Iterative design process

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A game is a work that provides the experience to performers, and also, in most cases, its progress, player's challenges and opportunities depend on actions of all players that participate in the game. These two factors cause that game designers will be careful not to consider the game finished without trying it out, regardless of how much thought was given to it. After all, it is not usually possible to predict how other people will act in any situation and emotionally react to circumstances presented to them.

Structure of the process

When you start with your game idea, your first step is to shape it into a form precise enough to play and to make a playable prototype. Then, after playtesting you should have information about what choices actual players tend to take and also how they feel in situations that the game provides. So the basic design loop is:

Game Idea - (Rules - Prototype - Playtest - Revision).

There are some exceptions from the most common path in the loop. Usually, your revisions will result in adjustment of the rules but sometimes you may discover that the very game idea was misguided and it needs deeper modifications. On the other hand you may occasionally skip a stage if new rules for the next iteration need exactly the same game components, or if your test was not conclusive as for the rules, but showed that players are constantly confused by your prototype and cannot proceed with the game. Let's have a closer look now at all of the stages.


Process stages

Game idea

Interestingly, in board game design, an idea is not glorified as much as it seems to be in some other art fields. Main reason for this is a difficulty of evaluating the idea — despite the fact that many very creative people come up with ideas for games all the time, none of them will be sure if the idea is good until it is tested, which requires work and time.

Specifying the rules

Testing rules in their written form might be necessary at some of the final iterations, but usually during design you operate with spoken explanation. Most importantly, you need to clearly establish what player are allowed to do and how their actions are structured. Consider clearly stating also goals and the end condition.

Preparing a prototype

Good practices of making a prototype include putting the very minimum of effort into it. This may sound paradoxical, but the reason for some preparations restrain is based on the very iterative nature of the design process. You sure should make things readable, but by default, it is assumed that changes in the game will indeed be necessary, especially in the early stages — try to make it easy for yourself both as for potential technical difficulties and emotional attachment.


Playtesting is the most important phase of the iterative design process. It may provide you both general orientation about the game system and answer specific questions. Consider why do you playtest and with whom. You may soon find that a willing playtester that have never played your game might be especially valuable. First impressions are importan — don't run out from possible providers of it. Remember that you may gather information from asking questions, from observing the non-verbal reactions and also from additional measures. Try out keeping the scoring notes, checking the time, or taking photos for later analysis.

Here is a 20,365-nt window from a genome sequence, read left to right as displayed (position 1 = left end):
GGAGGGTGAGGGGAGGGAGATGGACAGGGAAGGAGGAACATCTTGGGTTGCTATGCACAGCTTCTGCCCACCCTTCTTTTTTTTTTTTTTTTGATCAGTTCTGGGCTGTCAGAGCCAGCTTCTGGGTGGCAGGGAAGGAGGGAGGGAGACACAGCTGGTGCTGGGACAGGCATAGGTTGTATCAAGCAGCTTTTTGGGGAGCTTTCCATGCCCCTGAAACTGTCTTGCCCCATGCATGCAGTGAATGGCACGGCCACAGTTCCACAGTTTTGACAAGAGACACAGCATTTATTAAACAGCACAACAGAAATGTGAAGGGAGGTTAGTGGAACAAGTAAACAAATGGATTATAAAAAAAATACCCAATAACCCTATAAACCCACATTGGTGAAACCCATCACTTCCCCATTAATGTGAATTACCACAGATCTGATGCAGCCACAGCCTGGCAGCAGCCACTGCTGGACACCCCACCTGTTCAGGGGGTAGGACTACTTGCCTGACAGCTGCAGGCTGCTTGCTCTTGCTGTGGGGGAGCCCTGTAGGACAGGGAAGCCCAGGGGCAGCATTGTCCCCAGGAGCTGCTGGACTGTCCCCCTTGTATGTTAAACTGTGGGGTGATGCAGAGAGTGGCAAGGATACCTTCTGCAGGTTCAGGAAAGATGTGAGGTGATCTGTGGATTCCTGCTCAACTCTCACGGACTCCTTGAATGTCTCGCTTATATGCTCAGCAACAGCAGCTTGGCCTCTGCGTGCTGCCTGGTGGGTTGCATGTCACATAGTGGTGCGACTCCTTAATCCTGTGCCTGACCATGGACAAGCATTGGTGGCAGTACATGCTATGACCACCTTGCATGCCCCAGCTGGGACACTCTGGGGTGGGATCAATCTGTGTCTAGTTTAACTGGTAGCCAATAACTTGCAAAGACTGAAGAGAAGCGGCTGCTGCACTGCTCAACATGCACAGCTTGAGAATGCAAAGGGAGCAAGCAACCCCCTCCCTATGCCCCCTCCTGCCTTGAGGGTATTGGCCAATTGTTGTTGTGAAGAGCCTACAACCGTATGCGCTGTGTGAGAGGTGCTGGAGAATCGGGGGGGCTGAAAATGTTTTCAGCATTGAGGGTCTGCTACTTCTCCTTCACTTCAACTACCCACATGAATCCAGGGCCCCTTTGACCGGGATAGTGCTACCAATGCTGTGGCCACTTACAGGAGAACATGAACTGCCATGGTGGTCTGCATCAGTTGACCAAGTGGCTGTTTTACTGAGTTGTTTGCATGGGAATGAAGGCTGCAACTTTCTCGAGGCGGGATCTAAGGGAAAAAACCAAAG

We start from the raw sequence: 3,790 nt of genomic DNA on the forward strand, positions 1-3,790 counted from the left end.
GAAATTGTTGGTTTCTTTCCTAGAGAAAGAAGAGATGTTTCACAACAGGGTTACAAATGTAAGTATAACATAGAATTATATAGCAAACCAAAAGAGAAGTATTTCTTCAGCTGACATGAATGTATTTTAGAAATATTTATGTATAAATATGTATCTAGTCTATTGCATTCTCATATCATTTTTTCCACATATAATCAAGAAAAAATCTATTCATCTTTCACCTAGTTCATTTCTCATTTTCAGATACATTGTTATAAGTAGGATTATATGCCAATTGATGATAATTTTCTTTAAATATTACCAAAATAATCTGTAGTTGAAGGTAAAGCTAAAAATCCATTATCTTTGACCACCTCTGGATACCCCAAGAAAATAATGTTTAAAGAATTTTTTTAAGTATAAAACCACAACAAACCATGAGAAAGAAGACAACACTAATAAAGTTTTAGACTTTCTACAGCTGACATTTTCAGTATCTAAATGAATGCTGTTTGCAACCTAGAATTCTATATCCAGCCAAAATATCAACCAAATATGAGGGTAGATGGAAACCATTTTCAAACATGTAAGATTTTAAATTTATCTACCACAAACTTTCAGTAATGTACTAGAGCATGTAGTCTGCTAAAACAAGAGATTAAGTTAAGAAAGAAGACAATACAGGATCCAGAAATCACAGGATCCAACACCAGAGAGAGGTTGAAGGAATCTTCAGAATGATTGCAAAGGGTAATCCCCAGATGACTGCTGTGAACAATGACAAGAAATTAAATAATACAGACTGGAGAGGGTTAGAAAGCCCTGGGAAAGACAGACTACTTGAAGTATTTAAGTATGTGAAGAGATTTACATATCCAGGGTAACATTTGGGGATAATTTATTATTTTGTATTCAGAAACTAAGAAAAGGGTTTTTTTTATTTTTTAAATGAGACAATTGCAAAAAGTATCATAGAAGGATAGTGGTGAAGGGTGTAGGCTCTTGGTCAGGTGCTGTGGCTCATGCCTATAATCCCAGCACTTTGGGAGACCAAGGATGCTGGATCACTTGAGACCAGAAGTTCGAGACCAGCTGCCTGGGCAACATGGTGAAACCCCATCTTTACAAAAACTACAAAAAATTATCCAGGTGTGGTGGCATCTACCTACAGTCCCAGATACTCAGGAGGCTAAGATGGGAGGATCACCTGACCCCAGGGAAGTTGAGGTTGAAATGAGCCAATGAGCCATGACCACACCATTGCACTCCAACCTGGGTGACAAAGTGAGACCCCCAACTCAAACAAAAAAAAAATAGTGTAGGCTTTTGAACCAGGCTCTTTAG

Further Reading

Now that you know the basics, you may follow up with references to iterative design process from the game-related literature.

Extensions: Critical Play

In Critical Play Mary Flanagan proposes a detailed idea for additional considerations during the iterative design process. Some of the description is left out, passages that stayed are especially thought-provoking, even if not suitable for each and every use-case or style.

  • Set a design goal/mission statement, and values goals. […]
  • Design rules and constraints that support values. […]
  • Design for many different playstyles. The designer could, for example, provide for a noncompetitive type of play alongside a competitive play scenario. The designer should design for subversion of the system and other means by which play can emerge.
  • Develop a playable prototype. […]
  • Play test with diverse audiences. Designers need to get out of the studio or laboratory and play test with a wide-ranging audience, making sure to play with nontraditional gamers. Various players test the game for dead ends and dull sections, and types and levels of task difficulty.
  • Verify values and revise goals. Designers evaluate the game through the play tests and player comments. They verify that the values goals emerge through play, and revise goals and add or drop options based on feedback to ensure an engaging game and support the project values.
  • Repeat.

Mary Flanagan, Critical Play. Radical Game Design, MIT Press 2013 [2009], p. 257-258


The factors that should encourage you to playtest are:

  • replayability,
  • multiplayer gameplay,
  • game goals / win condition.

Additional content for the future…

Repetitions — overall changes

Each time you run through the design cycle your goals might be different.


Connections: David Foster Wallace ?

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